Apparently expecting stable or increasing populations, despite strong evidence to the contrary, Arctic biologists now attribute virtually every downturn in population size of polar bears to declines in summer sea ice blamed on human use of fossil fuels. They have shifted the blame for the devastation caused by thick spring ice or heavy snow onto recent summer ice declines, allowing them to claim that summer ice changes are manifestations of unprecedented, human-caused habitat instability. In fact, there is strong evidence that a longer ice-free season benefits polar bears in some regions because it allows ringed seals a greater time period for feeding.

I conclude that the assumption that Arctic sea ice is a naturally stable habitat over short time-frames is a biological fallacy. Predictive population models based on this myth are flawed, their results illusory. They do not take critical spring sea-ice changes into account. Yet, the International Union for the Conservation of Nature and the US government have, for the first time, accepted modeled (future) population declines of Arctic species based on modeled (future) summer sea ice changes as valid threats to their survival, all built upon this fallacy.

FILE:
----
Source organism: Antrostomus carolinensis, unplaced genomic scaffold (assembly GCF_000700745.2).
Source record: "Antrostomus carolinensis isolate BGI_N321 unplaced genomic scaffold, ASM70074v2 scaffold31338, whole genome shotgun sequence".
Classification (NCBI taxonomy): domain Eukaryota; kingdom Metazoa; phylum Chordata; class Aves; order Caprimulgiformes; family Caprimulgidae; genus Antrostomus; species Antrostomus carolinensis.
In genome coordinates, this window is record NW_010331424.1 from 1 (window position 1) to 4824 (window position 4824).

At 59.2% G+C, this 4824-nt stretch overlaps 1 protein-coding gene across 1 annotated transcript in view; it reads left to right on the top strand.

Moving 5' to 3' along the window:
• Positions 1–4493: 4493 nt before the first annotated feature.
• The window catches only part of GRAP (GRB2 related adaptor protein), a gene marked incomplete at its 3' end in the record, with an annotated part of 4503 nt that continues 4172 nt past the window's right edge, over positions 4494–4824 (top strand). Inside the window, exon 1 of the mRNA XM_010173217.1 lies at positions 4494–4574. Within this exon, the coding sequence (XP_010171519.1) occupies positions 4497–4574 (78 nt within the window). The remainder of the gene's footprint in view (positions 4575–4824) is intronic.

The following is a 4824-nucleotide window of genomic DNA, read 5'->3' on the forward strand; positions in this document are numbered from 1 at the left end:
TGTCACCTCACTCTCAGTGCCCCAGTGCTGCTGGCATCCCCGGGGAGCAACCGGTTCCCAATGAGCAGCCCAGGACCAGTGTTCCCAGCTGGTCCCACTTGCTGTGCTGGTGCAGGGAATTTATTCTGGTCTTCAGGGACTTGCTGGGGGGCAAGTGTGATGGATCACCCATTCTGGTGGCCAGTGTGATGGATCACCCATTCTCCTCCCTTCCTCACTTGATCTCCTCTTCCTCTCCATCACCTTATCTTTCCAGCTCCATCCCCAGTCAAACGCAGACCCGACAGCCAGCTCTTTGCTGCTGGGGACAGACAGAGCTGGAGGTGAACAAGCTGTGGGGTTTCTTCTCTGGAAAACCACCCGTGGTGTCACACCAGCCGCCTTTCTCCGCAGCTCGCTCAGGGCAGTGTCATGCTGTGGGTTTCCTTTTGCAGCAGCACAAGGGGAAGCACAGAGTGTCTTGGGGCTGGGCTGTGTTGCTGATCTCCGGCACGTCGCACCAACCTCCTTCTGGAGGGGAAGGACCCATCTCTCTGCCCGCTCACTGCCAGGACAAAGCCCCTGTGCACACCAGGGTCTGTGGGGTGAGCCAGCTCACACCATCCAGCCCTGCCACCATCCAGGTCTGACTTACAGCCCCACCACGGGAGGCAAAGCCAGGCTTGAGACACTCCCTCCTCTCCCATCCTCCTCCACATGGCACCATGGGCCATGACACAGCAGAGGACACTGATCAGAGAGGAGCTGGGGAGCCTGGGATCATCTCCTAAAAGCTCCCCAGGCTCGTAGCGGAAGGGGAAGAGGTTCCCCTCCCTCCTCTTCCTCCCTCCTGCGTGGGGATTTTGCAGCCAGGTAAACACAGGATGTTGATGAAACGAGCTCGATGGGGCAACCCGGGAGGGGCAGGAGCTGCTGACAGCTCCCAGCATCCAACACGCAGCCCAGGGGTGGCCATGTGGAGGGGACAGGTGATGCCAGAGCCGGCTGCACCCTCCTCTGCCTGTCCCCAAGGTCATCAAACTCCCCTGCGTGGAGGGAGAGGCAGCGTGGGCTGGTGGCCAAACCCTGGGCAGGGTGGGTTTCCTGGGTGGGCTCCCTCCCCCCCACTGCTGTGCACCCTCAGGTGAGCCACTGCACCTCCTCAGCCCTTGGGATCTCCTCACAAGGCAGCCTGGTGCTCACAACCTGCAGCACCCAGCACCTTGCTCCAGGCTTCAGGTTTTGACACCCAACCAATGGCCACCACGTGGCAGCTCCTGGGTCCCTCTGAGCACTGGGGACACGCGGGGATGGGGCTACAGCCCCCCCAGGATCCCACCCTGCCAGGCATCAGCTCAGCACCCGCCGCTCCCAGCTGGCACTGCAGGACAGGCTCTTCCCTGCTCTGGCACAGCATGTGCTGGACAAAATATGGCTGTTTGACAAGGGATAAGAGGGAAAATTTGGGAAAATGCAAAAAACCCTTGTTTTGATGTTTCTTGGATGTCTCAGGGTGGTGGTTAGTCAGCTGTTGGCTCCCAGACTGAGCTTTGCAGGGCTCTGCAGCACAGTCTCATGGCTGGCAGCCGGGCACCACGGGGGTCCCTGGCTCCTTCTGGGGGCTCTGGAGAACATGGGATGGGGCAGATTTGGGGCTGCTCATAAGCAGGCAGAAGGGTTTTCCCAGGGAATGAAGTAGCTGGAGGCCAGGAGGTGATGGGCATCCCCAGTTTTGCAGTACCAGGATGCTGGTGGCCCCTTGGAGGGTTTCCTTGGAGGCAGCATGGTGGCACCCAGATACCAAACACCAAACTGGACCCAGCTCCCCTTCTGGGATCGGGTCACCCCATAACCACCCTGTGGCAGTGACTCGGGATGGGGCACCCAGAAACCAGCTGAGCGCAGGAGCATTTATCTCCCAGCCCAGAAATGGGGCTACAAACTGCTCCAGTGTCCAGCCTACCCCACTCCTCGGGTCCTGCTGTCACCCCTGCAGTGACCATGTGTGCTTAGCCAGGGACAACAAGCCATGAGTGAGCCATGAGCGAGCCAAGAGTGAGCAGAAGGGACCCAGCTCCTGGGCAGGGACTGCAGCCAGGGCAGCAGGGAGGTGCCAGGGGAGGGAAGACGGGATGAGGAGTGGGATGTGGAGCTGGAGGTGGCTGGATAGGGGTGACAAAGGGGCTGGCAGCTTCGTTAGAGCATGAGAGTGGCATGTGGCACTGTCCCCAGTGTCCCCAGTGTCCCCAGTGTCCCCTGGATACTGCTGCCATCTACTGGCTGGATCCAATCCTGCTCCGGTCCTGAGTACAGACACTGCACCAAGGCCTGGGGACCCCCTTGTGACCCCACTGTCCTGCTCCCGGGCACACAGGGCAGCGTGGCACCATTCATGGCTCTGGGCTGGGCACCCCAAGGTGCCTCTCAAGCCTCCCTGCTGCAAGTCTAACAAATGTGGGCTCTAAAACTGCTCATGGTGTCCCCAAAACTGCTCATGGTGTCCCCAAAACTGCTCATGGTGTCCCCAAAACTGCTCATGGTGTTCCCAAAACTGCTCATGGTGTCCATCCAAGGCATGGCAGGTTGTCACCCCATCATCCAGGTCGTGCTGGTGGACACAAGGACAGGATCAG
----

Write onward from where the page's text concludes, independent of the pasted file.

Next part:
Given what we now know about the animals and their naturally changing habitat, it is time to concede that existing data do not support predictions that polar bears are threatened with extinction due to summer habitat instability.

The author is a PhD in zoology. She blogs at www.polarbearscience.com

This is a previously unpublished summary, written exclusively for The Arctic Journal, of a peer-reviewed, fully referenced essay on this topic that was published earlier this year by the Global Warming Policy Foundation in their “Briefing Paper” series (#16, June 8, 2015: The Arctic Fallacy: Sea Ice Stability and the Polar Bear), which includes a foreword by Dr Matthew Cronin, a professor of animal genetics at the University of Alaska Fairbanks. Pdf here